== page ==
Since 2012, we’ve sponsored nearly 100 hack days and projects around the world where journalists and developers have worked with data from censuses, elections, campaign finance, and more. We provide financial support and planning help to local organizers, and we'd love to help with your event.
Maybe you’ve already got something in the works, but you want to have a two-day hackfest instead of one. Maybe you’ve got everything lined up, but you want to offer travel grants for your event. Maybe you need advice on organization. Maybe you want to bring us in to do something from scratch. There are a lot of ways we can help—the key element is that it brings awesome projects and people into the community. Check out our event listings on Source for a taste of the variety of events underway in and around news code.
Upcoming OpenNews-sponsored Hack Days
Our sponsorship process is easy and open. Here’s what we’re looking for:
- Journalistic framing: We want to get more developers working on journalistic problem sets, so there needs to be a journalistic frame for your event—not something abstract, like “hack the news,” but along the lines of “build geolocational tools for information gathering.”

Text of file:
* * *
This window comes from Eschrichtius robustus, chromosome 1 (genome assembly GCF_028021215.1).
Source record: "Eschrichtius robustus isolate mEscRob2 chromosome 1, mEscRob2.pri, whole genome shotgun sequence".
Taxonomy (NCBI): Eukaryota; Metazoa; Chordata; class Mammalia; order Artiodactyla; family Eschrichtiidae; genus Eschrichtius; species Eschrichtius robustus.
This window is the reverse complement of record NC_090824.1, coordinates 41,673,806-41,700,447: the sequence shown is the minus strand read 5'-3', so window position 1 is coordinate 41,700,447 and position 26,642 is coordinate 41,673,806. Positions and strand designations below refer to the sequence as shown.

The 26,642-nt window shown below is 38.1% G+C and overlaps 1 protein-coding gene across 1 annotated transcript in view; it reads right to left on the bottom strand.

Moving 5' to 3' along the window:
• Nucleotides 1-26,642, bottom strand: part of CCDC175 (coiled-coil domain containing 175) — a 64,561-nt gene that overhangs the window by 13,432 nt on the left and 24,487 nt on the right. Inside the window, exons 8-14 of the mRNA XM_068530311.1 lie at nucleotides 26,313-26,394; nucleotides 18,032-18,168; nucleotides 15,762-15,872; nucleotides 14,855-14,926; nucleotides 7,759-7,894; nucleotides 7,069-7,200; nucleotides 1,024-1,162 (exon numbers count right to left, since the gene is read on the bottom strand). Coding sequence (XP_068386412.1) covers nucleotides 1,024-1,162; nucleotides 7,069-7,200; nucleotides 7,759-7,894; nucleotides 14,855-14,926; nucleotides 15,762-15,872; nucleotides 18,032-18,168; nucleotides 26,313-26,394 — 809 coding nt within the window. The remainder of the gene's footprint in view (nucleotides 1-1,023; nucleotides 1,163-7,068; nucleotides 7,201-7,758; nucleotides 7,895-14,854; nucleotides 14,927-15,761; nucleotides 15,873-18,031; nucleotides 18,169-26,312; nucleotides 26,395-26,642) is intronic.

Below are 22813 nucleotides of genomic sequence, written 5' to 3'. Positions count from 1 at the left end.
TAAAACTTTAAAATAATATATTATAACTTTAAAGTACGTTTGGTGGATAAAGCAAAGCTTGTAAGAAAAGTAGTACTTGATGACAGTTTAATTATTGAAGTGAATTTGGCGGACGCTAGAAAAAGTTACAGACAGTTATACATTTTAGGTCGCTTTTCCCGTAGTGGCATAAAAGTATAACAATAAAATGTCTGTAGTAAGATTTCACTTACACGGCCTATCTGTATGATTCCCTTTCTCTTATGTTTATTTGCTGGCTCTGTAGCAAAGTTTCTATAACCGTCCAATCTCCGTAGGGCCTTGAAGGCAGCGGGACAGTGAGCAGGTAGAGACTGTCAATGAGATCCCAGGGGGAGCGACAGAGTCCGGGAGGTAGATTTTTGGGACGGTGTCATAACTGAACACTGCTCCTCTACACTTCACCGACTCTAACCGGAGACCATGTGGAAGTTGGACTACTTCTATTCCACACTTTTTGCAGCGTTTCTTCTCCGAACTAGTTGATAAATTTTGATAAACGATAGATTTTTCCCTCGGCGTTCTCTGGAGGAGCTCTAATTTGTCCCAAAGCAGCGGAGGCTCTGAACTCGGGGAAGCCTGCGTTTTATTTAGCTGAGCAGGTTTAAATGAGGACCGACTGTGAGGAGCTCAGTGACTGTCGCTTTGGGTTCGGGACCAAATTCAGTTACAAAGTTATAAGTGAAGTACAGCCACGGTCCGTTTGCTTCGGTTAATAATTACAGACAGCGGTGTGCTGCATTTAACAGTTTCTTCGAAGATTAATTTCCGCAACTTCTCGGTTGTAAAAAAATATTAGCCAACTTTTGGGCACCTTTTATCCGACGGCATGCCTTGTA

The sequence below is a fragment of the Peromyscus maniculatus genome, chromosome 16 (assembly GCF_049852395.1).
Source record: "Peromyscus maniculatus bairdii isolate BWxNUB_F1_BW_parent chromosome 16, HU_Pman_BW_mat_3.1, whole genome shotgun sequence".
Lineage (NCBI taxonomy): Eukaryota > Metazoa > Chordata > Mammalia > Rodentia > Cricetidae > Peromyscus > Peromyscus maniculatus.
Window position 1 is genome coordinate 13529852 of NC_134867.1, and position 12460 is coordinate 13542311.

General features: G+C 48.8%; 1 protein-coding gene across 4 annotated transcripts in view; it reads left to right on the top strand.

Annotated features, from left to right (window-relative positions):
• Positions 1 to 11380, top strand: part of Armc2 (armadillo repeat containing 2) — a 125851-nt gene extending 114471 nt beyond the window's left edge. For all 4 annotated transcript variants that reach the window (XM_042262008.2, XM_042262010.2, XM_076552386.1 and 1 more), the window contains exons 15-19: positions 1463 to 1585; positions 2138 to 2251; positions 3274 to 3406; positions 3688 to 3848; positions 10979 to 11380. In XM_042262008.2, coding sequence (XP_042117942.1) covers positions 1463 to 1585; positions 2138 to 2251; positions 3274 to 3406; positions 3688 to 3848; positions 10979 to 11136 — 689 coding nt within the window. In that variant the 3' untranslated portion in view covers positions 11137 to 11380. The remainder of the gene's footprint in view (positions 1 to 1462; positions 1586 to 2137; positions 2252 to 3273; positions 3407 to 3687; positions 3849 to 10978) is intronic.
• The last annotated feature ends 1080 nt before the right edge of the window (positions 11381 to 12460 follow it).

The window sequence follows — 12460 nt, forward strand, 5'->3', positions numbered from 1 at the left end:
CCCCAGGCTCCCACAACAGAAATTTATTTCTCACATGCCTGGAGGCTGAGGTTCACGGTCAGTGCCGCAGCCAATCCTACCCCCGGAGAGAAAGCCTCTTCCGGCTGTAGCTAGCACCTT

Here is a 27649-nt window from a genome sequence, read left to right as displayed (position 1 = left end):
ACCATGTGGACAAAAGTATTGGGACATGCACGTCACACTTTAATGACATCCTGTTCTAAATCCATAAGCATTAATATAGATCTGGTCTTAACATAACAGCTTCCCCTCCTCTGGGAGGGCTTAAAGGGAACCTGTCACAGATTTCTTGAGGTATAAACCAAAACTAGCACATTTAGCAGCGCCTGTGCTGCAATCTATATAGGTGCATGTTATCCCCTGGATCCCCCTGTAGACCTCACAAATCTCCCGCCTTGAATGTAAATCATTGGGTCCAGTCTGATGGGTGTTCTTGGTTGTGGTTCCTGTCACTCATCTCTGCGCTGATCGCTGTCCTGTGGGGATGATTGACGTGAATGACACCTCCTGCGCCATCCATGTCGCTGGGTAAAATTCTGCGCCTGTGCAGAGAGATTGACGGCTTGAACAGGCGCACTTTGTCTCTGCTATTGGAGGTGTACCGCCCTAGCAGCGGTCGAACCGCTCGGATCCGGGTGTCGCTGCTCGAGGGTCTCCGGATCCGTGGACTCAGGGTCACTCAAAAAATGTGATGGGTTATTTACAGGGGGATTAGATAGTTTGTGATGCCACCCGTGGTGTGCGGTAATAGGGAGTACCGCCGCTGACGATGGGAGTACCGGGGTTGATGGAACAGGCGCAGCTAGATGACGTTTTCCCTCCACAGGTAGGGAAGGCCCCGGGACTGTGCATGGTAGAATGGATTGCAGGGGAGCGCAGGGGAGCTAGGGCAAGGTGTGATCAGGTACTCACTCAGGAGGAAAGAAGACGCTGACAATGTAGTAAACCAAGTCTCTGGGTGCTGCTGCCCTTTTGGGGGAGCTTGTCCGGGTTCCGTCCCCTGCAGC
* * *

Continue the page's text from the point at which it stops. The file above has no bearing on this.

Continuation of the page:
- A report-back: After your event, we need a blog post that documents the day, including what projects were created, who came, and how the event helped your community. We’d also love for you to join us on the OpenNews community call to talk about the event.
- Credit: And, of course, list us as a sponsor.
That’s it! You want to hack, we want to help.
Some projects that got their start at hack days or via project sponsorships include:
- CivOmega: Project allowing people to ask questions of legislative data and was recently awarded a Sunlight Foundation OpenGov Grant.
- HackDash: A tool for organizing hackathon projects originally developed at the 2012 Hacks/Hackers Buenos Aires Media Party.
- NewsDiffs: Tool for tracking and archiving changes to articles on five major news sites.
- Treasury.io: Tool developed by the CSV Soundsystem hacker team, which includes 2013 Knight-Mozilla Fellow Brian Abelson, to help track the US government's virtual checkbook.
- Sheetsee.js: Easy data visualizations using a simple spreadsheet backend.
- Dedupe: A library for deduplication, entity resolution, record linkage, and author disambiguation of big datasets.
- California Election Parser: A parser for election data used by over 200 California news sites in 2012.
We’re also working on some documentation to help you in planning, organizing, and facilitating hack day events. Your questions and feedback are a critical part of making the documentation more useful for everyone.